However, as mentioned above, the at least one front support rail 12 allow the telescoping panel 13 to move from side to side so that a specific compartment size may be made, depending on the specific needs of the user. Rollers wheels 23 as seen in FIG. 4 and FIG. 5 on the top surface of the telescoping panel 13 also may be used to allow for a more side-to-side movement of various created partitions.

A means to lock the partition apparatus 10 also is contemplated by the present invention. The means to lock in the preferred embodiment is comprised of a set of roller wheels 23 that will move along the front support rails 12. The position of the roller wheels 23 will be controlled by linkage as depicted in FIG. 4 and FIG. 5. This linkage 15 will be moved in the preferred embodiment by a center circular locking disc 17, which will move the plurality of linkage 15. The linkage 15 will control a pistons 100. The pistons 100 will compress piston springs 16 within cylinders 18 to lock into place. This will allow the partition apparatus as well as the telescoping panel 13 to be locked into position.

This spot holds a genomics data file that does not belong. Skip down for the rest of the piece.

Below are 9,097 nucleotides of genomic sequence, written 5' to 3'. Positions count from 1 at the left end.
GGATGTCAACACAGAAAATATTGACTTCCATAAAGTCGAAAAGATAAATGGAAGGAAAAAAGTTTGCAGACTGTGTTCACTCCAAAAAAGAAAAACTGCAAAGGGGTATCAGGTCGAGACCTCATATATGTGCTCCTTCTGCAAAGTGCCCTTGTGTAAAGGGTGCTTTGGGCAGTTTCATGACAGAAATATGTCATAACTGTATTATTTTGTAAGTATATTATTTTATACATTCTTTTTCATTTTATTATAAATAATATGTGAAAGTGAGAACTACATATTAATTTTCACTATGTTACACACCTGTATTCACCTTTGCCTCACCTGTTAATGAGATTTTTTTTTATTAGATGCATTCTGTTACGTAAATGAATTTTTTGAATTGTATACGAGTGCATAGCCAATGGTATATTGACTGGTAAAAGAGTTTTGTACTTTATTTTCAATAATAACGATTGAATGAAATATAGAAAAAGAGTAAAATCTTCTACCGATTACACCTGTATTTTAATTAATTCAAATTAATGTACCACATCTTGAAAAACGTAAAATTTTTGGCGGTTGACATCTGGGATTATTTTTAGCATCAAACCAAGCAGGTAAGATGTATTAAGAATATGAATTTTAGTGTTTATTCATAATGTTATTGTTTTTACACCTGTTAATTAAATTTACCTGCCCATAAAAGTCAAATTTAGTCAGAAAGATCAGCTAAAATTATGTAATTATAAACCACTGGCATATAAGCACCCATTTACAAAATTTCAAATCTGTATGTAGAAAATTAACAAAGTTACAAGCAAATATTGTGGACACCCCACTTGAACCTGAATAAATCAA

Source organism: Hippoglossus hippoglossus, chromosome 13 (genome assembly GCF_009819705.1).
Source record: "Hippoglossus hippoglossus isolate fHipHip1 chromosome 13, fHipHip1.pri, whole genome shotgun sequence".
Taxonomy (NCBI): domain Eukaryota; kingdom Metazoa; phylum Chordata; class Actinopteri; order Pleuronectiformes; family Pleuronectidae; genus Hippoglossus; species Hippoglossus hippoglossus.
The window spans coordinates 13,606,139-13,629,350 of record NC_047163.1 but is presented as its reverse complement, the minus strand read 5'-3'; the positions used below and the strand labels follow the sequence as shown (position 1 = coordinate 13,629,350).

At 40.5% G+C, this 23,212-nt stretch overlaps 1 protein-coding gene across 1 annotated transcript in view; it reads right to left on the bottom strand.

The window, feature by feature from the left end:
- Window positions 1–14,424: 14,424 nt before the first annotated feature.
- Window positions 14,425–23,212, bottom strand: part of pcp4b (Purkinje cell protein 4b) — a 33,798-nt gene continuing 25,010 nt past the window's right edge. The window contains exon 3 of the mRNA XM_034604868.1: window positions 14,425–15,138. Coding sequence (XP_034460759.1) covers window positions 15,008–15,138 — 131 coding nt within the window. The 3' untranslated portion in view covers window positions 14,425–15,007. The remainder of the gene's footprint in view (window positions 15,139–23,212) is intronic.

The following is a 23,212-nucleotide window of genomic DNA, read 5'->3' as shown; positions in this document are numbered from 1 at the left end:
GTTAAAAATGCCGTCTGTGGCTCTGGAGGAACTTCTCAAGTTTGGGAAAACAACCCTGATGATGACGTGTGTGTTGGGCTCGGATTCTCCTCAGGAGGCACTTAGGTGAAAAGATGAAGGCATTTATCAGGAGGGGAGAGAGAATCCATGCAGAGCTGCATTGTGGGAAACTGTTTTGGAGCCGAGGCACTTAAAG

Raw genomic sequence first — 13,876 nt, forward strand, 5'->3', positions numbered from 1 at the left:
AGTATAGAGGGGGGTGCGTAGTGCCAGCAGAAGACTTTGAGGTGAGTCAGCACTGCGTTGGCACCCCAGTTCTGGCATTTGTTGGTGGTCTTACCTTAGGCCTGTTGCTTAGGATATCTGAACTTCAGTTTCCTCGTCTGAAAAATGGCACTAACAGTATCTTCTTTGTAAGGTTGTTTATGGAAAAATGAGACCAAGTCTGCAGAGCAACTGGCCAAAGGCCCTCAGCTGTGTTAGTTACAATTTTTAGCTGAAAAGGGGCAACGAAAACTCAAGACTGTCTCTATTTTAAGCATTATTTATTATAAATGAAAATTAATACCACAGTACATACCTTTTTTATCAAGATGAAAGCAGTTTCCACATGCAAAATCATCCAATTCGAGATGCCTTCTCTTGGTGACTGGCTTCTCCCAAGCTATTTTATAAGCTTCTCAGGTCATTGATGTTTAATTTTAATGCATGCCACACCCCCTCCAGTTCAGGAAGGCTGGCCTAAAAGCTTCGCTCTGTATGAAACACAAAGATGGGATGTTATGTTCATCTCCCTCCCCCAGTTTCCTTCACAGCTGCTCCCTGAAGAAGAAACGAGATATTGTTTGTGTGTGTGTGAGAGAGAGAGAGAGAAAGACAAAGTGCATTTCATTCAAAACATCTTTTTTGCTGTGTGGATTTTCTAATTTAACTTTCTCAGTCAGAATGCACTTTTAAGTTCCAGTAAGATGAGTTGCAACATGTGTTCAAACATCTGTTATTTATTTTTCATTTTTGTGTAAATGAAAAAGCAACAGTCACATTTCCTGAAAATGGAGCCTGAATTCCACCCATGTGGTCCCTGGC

FIG. 8 and FIG. 9 depict additional views of the preferred embodiment of the present invention. In FIG. 13, we see the partition apparatus 10 rolled toward the back of the bed 6 such that a telescoping panel 13 has been folded against, via conventional means, partition apparatus 10. In addition, partition apparatus 10 is no longer connected to side rails 14, as roller wheels 23 have been conventionally detached from side rails 14. Thus, bed 6 is able to be used in the case that the utility of the present invention is not desired, as FIG. 13 shows the present invention laid flat and disabled.

It should be understood the present invention is not merely the embodiment(s) described above, but can be any and all embodiments within the scope of the following claims.